Hey! You! Get off of Google’s cloud!
I’ve yet to meet anybody who used Google’s RSS Reader more, or pushed it harder than I have over the last eight years. I consult its aggregations on my desktop the first thing in the morning, even before retrieving my four daily newspapers from the curb. Later, like a donkey following a carrot on a stick, I nibble on my iPhone feed as I walk to the subway. At work, I keep Reader open to follow blogs and news and , to the neglect of my children, it has been my steady bedtime companion for some time.
So when Google announced last week that it was sending Reader to the software slaughterhouse on July 1, I took to Twitter to object. Knowing that Google was unlikely to give the service a reprieve, the next thing I did was export my Reader settings and shop the alternatives.
One thing I didn’t do was to write a column accusing Google of betraying my trust, as Om Malik, James Fallows, Ezra Klein, Alex Hern of the New Statesman, The Week, and others did. Nor did I vow not to use Google’s new product, an Evernote substitute called Google Keep, ‘lest the company yank the rug out from under me again. I never trusted Google in the first place. I never thought it would support its products forever. As Slate’s Google graveyard attests, the company has routinely created and abruptly killed off software services, often tossing out the minimum viable product and watching to see if it caught on before putting any further effort into developing it.
The old software maxim — if you’re not paying for it, you’re the product — is true of almost every Google service. Google sells your Gmail activity — as well as your searches of the Web, images, maps, and use of its other services — to advertisers. We, the Google Reader product, weren’t producing much, if anything, in revenue for Google, so the company fired us.
The death sentence Google has dealt Google Reader doesn’t mark the end of RSS aggregation, of course. As long as you’ve exported your Reader settings and imported them to another RSS reader, you’ll still be able to consume your usual feeds. What is lost in the Reader kerfuffle is the easy synchronization of feeds across devices, which is dominated by Google, and which is what made Google Reader so splendid: Your iPhone RSS reader always knew what your desktop RSS reader had added or subtracted from your feed or what you’d already read. But all is not lost. As long as Feedly makes good on its promise to clone the Google Reader API (and we switch our RSS readers), we should be able to maintain the synchronization miracle. I’m crossing my fingers.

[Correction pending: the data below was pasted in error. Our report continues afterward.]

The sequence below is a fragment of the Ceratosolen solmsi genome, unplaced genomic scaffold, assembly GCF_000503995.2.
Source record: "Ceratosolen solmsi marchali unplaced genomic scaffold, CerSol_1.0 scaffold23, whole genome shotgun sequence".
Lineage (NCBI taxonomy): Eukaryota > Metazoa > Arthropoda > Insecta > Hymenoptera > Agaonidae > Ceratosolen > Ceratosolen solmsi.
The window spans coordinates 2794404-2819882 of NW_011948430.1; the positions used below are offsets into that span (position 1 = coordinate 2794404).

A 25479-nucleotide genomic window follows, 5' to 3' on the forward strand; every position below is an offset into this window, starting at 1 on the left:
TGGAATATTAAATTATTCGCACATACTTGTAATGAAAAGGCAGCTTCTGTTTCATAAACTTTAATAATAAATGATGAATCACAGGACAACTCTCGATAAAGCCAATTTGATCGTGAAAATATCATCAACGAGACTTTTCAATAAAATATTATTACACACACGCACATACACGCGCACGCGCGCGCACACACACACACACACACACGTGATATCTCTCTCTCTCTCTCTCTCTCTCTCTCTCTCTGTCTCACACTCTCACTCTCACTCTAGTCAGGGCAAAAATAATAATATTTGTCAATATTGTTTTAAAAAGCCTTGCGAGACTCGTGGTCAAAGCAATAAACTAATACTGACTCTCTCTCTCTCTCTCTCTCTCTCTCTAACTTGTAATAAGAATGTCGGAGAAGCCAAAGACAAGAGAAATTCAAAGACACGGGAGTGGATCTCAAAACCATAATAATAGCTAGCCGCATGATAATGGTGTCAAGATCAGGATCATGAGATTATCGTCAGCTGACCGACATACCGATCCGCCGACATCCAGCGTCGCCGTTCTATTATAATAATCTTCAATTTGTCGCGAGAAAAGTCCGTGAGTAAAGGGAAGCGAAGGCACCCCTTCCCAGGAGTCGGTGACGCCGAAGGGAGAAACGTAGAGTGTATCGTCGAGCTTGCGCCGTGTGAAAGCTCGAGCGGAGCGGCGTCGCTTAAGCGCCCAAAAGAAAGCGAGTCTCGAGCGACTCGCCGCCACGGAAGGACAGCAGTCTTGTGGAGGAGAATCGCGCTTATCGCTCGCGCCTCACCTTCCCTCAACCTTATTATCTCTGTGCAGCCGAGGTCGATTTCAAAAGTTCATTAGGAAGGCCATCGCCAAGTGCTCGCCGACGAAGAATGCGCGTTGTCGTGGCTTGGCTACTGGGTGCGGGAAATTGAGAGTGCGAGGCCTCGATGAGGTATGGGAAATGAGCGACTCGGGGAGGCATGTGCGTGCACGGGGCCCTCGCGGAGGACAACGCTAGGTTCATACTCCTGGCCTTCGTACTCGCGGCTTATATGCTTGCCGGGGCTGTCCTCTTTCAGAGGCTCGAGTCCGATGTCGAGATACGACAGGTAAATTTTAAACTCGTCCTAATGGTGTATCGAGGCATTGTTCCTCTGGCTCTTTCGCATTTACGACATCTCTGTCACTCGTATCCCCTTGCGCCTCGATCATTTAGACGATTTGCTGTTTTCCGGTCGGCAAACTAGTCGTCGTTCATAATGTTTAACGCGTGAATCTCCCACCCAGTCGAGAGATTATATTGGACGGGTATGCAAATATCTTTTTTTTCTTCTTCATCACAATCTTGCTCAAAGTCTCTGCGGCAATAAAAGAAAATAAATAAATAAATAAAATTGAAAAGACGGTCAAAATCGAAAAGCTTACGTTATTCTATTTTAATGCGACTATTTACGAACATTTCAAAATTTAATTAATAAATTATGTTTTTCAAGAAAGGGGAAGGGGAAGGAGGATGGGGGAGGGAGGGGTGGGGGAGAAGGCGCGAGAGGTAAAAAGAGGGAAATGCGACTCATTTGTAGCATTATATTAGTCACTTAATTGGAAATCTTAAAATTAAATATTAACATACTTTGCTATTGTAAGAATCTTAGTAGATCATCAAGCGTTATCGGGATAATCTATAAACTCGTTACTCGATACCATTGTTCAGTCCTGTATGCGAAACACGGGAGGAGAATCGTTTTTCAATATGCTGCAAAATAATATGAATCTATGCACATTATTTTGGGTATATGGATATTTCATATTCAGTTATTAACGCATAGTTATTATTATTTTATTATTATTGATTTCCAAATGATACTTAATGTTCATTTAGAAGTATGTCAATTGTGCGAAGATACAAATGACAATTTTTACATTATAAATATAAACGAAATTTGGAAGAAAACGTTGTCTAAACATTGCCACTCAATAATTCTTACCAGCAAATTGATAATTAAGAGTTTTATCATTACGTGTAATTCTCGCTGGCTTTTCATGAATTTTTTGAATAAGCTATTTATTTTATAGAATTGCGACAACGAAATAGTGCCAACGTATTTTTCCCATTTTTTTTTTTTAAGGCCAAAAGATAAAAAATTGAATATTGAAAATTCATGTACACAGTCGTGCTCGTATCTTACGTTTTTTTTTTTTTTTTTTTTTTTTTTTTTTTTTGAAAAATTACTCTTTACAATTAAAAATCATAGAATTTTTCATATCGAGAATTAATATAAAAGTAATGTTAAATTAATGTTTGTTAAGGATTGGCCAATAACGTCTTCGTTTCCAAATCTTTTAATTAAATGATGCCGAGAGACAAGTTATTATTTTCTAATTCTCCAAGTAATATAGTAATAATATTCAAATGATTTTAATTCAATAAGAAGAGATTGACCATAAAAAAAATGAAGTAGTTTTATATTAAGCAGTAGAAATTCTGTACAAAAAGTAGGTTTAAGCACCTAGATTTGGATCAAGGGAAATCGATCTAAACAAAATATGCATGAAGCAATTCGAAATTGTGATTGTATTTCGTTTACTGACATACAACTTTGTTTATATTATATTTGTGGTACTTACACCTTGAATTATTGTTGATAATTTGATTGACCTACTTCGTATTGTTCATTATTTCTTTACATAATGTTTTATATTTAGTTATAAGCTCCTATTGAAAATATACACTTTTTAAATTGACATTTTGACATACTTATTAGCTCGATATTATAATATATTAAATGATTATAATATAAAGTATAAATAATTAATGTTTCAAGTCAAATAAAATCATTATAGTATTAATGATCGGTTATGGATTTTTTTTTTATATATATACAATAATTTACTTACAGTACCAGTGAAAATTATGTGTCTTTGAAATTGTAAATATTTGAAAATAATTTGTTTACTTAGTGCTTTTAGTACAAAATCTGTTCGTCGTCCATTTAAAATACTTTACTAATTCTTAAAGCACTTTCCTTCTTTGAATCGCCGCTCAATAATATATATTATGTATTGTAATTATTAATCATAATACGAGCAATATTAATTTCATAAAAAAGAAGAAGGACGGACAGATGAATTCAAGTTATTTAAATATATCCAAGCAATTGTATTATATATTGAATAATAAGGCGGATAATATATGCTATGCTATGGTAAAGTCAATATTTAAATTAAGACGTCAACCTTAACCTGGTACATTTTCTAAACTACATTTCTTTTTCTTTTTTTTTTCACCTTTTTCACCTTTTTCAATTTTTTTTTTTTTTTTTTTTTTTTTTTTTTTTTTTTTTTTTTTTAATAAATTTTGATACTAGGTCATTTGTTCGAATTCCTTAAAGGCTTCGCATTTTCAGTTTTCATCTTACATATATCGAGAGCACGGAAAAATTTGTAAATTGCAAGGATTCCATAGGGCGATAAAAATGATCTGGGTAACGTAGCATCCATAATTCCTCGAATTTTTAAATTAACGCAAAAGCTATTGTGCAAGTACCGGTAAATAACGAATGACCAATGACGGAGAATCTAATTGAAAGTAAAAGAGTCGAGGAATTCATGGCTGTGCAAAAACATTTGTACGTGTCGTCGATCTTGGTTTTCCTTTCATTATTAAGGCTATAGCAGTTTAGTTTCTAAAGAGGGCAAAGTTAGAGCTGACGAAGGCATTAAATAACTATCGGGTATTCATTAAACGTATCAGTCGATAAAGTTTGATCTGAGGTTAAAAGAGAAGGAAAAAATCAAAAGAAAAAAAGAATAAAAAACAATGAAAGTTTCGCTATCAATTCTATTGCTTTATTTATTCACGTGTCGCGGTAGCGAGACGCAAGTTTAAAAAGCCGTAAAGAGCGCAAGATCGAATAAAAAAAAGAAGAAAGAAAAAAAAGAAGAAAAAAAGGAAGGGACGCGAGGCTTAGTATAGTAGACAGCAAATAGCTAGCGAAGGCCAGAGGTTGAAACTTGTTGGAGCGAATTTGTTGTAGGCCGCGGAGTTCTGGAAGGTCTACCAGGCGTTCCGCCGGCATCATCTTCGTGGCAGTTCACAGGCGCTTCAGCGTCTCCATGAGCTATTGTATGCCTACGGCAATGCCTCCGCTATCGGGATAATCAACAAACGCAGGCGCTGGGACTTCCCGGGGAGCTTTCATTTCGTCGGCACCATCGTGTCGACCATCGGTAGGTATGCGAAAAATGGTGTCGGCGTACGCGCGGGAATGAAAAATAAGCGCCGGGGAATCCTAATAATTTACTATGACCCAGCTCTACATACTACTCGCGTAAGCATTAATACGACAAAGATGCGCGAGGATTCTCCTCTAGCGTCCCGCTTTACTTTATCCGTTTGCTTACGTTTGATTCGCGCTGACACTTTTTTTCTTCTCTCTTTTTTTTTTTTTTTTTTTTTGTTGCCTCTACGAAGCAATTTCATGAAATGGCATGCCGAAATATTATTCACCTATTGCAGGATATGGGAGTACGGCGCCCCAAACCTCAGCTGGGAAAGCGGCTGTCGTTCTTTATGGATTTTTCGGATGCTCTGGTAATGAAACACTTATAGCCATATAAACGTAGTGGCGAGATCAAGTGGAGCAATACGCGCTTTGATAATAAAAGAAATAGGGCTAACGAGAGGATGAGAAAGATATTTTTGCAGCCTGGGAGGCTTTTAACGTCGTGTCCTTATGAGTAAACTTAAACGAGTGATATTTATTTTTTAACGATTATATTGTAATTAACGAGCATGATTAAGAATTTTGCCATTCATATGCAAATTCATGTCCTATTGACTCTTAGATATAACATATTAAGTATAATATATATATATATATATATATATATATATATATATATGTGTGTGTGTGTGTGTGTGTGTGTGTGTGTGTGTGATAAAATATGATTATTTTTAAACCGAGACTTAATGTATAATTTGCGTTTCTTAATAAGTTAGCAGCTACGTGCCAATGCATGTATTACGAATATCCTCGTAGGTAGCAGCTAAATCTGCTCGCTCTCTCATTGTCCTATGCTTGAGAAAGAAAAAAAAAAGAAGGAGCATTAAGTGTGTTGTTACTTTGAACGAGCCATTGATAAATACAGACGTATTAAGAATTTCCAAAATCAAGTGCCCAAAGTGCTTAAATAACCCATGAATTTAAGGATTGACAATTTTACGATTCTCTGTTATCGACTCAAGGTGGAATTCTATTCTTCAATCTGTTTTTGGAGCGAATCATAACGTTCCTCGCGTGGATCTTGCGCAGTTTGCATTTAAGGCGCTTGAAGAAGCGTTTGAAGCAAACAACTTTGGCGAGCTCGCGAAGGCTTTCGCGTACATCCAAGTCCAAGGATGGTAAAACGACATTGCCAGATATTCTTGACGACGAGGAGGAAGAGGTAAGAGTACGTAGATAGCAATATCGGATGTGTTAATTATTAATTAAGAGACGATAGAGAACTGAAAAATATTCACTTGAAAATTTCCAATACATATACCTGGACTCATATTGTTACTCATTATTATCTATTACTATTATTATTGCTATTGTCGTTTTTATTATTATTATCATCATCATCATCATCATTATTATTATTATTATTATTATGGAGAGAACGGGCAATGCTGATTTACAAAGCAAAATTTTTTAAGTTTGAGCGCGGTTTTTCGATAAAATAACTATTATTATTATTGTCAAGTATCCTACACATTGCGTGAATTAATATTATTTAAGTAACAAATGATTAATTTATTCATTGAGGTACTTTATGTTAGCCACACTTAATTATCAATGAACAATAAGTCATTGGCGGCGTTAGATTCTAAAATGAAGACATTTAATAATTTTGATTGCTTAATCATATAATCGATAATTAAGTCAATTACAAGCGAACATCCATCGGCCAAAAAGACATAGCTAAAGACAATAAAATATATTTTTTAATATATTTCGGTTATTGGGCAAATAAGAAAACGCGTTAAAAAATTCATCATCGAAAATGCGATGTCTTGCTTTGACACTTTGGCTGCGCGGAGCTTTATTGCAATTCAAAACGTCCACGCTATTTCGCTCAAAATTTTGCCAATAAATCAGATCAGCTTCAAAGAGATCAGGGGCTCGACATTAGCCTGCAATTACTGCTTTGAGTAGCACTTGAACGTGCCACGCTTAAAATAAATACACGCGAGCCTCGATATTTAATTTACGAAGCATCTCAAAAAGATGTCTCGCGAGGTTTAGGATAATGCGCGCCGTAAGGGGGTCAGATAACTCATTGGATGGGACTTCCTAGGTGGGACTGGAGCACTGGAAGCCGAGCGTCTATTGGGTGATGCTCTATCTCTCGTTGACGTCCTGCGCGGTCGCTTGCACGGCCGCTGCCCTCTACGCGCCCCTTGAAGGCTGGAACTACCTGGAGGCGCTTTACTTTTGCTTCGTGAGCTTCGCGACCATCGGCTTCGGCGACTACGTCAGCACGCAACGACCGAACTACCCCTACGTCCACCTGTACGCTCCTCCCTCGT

Having survived being sacked by Google, I still don’t think most users have learned the requisite lessons. Try thinking of Reader as a remarkable gift from Google to consumers, as one economist did a few years ago; he wildly guesstimated it was worth $1 billion to users, with their only investment being the time spent curating their feeds over the years. For Reader users to carp about Google betraying them is like the alcoholic filing a complaint against a bar when it shuts off the free beer. A service run in the cloud, such as Google Reader, requires engineering resources, so who can begrudge Google’s decision to place them elsewhere?
Another lesson learned is that no software is forever, whether it comes advertiser-supported, free, or with a price tag. Anyone who has seen one of their beloved pieces of software decline and vanish from the marketplace — I’m talking about you, XyWrite — knows the heartache of losing a valuable tool. But even beloved operating systems die off and are replaced by better operating systems. (That doesn’t appear to be true at Reuters, where we’re still running Windows XP, an 11-1/2-year-old OS that Microsoft will stop supporting next year.) Google hasn’t put much effort into improving Reader over the years, probably because it never figured out a way to sell a sufficient number of ads against it to justify the development. Instapaper creator Marco Arment, for one, is happy to see Reader die because 1) Google allowed the product to atrophy and 2) Google’s determination to set the price of RSS services at zero to users deterred other companies from entering the market to innovate and create better RSS products.
The death of Google Reader should remind all of us how vulnerable “free” software services can be to market pressures, a point Kevin Drum also makes in his blog today. Free software served from the cloud can vanish overnight, or its features can be altered (“upgraded” is the term Drum aptly and sarcastically invokes) without much warning. The same isn’t ordinarily true of software that you install on your own computer, or services that you purchase.
The biggest lesson of the Google Reader rumpus: You get what you paid for.
What’s your favorite post-Reader RSS reader? Send your review of it in the form of a love letter to Shafer.Reuters@gmail.com. I wish my Twitter feed could still support RSS. Sign up for email notifications of new Shafer columns (and other occasional announcements). Subscribe to this RSS feed for new Shafer columns. Hurrah for RSS!
PHOTO: Coffee cups with Google logos are seen at the new Google office in Toronto, November 13, 2012. REUTERS/Mark Blinch